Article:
Good Luck!

The IELTS Guy

Transport – IELTS Reading Exercise

 

Hi everyone.

This week’s reading exercise is an essay on the causes of traffic problems and some possible solutions, taken from the scolaradvisor.com website. This is too long to be an IELTS-format essay, but contains many of the same elements.

Read the following essay and answer the following:

Do the following statements agree with the views of the writer?  Answer Yes, No, or Not Given.

  1. Poor practices of employers are one of the main reasons why traffic congestion occurs.
  2. As the number of cars increases, so does the level of pollution
  3. Cities have an unlimited capacity to expand into green belt spaces
  4. Congestion almost always occurs when people are travelling to and from work.
  5. People are forced away from public transport by inconvenient timetables.
  6. Governments should invest in affordable public transport and better infrastructure.

Cities like New York, London, and Paris have all had to deal with thousands of cars running through their streets each day. Traffic congestion is a big problem for everyone within the city. The main reasons why traffic congestion occurs are more cars, poor road management, and poor practices on behalf of employers.

One of the main reasons why there’s more congestion is due to more cars on the road. The adult population is increasing and therefore more people want their own personal transport to get around with. As the number of cars increase the chance of congestion also increases. It’s why in smaller towns and villages congestion is almost unheard of.

This is coupled with a lack of proper infrastructure. Councils and national governments fail to act on the looming threat of heavy congestion until it happens. The city doesn’t expand along with an increasingly car reliant population. A single street with a lane on each side before might not suffice in ten years after the population has increased. Authorities often fail to convert this into a dual carriageway.

Alternate routes are also a problem. Cities have limited capacity to expand due to poor funding and planning restrictions preventing building on green belt spaces. Cities are forced to work with the routes they already have. If they can’t increase the number of lanes it leads to congestion.

Employers can also play a part in dealing with congestion. Congestion almost always happens when people are travelling to and from work. Traffic congestion has eased in recent years as a result of growing unemployment and the introduction of more flexible work hours.

By adhering to the traditional 9-5 routines, there’s a greater chance of congestion. Everyone has to travel to and from work at the same time each day.

A lack of public transport, or poor public transport options, will also cause problems. If there isn’t enough buses, trams, or local trains people are forced to take their cars to work. The ratio of passengers to vehicles decreases, whereas if they were able to take the bus people would feel less of a need to drive their cars.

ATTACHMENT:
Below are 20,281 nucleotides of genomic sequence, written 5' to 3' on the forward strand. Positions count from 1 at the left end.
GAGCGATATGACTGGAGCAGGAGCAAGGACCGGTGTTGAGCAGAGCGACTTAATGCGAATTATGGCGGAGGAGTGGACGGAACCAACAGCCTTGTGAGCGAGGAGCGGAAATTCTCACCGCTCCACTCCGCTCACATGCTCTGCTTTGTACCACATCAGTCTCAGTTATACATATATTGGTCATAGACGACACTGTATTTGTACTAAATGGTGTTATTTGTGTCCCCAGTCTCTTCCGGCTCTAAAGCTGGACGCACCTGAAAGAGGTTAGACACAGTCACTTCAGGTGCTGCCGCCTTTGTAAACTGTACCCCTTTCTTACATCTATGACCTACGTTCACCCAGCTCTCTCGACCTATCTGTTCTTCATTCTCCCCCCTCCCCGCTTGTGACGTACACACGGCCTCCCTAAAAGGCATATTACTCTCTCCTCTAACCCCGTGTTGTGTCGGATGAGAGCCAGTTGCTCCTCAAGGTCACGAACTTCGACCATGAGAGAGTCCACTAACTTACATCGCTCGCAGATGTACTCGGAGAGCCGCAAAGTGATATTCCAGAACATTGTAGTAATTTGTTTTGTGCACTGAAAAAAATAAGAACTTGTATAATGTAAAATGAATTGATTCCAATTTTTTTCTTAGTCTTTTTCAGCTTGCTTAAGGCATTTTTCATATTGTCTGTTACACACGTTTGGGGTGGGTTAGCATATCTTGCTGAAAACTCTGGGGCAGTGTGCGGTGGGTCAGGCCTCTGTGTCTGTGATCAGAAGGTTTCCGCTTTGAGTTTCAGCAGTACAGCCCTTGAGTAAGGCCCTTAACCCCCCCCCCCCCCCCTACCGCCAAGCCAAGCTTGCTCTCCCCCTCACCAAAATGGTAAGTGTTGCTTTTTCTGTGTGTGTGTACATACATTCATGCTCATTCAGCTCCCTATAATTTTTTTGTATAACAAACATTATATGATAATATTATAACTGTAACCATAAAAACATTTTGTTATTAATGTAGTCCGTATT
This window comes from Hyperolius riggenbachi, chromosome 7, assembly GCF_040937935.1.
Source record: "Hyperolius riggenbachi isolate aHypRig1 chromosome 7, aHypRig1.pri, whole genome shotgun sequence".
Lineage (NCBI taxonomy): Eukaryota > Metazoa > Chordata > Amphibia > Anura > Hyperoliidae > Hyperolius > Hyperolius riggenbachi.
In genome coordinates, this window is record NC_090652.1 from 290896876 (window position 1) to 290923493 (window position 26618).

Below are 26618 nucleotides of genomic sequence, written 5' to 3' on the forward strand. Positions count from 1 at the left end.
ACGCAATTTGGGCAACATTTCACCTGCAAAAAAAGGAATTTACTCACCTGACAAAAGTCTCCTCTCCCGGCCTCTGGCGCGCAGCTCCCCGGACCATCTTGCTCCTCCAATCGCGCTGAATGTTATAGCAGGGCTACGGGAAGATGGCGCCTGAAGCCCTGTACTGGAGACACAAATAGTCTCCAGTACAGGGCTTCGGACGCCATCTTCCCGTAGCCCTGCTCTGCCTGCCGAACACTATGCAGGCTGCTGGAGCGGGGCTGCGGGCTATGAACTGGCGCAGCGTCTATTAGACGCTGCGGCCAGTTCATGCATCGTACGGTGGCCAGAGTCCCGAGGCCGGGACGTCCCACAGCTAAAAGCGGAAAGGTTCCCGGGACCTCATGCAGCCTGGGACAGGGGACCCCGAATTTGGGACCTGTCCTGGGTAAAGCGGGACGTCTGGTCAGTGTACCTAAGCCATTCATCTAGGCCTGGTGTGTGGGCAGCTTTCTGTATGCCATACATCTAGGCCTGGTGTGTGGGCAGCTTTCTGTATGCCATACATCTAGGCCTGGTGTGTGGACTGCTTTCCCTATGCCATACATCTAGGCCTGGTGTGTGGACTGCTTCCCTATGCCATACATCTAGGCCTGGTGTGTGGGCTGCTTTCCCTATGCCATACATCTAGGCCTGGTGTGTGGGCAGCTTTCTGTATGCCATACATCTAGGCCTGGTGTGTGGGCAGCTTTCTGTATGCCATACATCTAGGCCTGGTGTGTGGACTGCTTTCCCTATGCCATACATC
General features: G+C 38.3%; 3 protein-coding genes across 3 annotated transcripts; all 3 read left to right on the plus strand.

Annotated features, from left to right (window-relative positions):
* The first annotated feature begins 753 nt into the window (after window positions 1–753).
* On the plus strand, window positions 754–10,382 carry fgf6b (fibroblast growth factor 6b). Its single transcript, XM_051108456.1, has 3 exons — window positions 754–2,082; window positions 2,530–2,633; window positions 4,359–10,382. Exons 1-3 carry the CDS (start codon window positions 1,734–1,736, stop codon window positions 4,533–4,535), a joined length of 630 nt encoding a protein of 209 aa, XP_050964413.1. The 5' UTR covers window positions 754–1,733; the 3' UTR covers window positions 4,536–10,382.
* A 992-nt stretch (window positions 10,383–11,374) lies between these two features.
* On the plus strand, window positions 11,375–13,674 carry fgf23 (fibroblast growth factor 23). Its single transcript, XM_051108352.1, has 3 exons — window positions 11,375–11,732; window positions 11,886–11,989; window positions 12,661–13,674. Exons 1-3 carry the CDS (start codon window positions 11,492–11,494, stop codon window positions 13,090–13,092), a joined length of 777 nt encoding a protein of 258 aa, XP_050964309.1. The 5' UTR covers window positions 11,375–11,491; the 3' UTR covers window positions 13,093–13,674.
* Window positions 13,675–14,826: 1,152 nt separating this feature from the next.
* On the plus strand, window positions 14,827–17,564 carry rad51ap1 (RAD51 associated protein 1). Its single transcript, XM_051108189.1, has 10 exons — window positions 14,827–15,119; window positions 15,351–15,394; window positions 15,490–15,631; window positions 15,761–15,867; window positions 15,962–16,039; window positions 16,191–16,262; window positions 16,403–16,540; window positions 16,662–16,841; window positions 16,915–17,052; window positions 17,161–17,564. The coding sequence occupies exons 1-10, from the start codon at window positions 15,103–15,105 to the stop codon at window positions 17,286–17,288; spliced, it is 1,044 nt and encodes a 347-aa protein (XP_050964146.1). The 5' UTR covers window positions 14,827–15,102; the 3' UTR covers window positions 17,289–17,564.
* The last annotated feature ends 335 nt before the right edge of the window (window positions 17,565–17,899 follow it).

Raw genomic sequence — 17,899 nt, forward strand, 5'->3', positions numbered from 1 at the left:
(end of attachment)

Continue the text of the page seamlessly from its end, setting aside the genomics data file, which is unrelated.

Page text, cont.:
In many places, commuters are forced away from public transport by the private companies which run them. Increasing fare prices, especially on the trains, make driving a car with its associated high fuel costs cheaper than public transport. By pushing people back to their cars again they only exasperate the congestion problem.

In conclusion, congestion is mainly caused by a desire for people to drive their cars coupled with a failure by local government to act. If they invested in more affordable public transport options and a better infrastructure the incidence of congestion would decrease in major cities.

 

As always, feedback and comments are welcome.

Good Luck!

The IELTS Guy

Transport – IELTS Vocabulary

 

Hi everyone.

Our theme for this week’s IELTS exercises will be transport.

To assist with tomorrow’s reading passage, as well as with the writing, listening and speaking exercises later in the week, you might like to familiarize yourself with the following vocabulary:

Congestion

Infrastructure

Suffice

Dual carriageway

Car-reliant

Green belt

Commuters

To exasperate

 

 

Good Luck!

The IELTS Guy

Transport

 

Hi everyone.

Our theme for this week’s IELTS exercises will be transport.  Essay questions related to traffic problems some up frequently in IELTS exams, and so we will structure the exercises around one such question.

On Monday I will post a vocabulary  that may help you with the exercises.

Tuesday’s reading exercise will be an essay on traffic problems in major cities.  You will be asked to give answers in the true/false/not given format.

Wednesday’s writing exercise will be based on the IELTS Writing Task 2 format.  You will be asked to discuss a traffic-related issue in the “discuss both sides and give your opinion” format.

Thursday’s listening exercise will be a recording of me reading another article related to transport.  You will be asked to complete sentences.

Friday’s speaking exercise will require you to speak for two minutes on a topic related to transport in your own country.

If you have registered with The IELTS Guy, you will receive suggested answers by email over the weekend.

If you have subscribed to The IELTS Guy, you will receive personalized feedback on your responses.

As always, feedback and comments are welcome.

Good Luck!

The IELTS Guy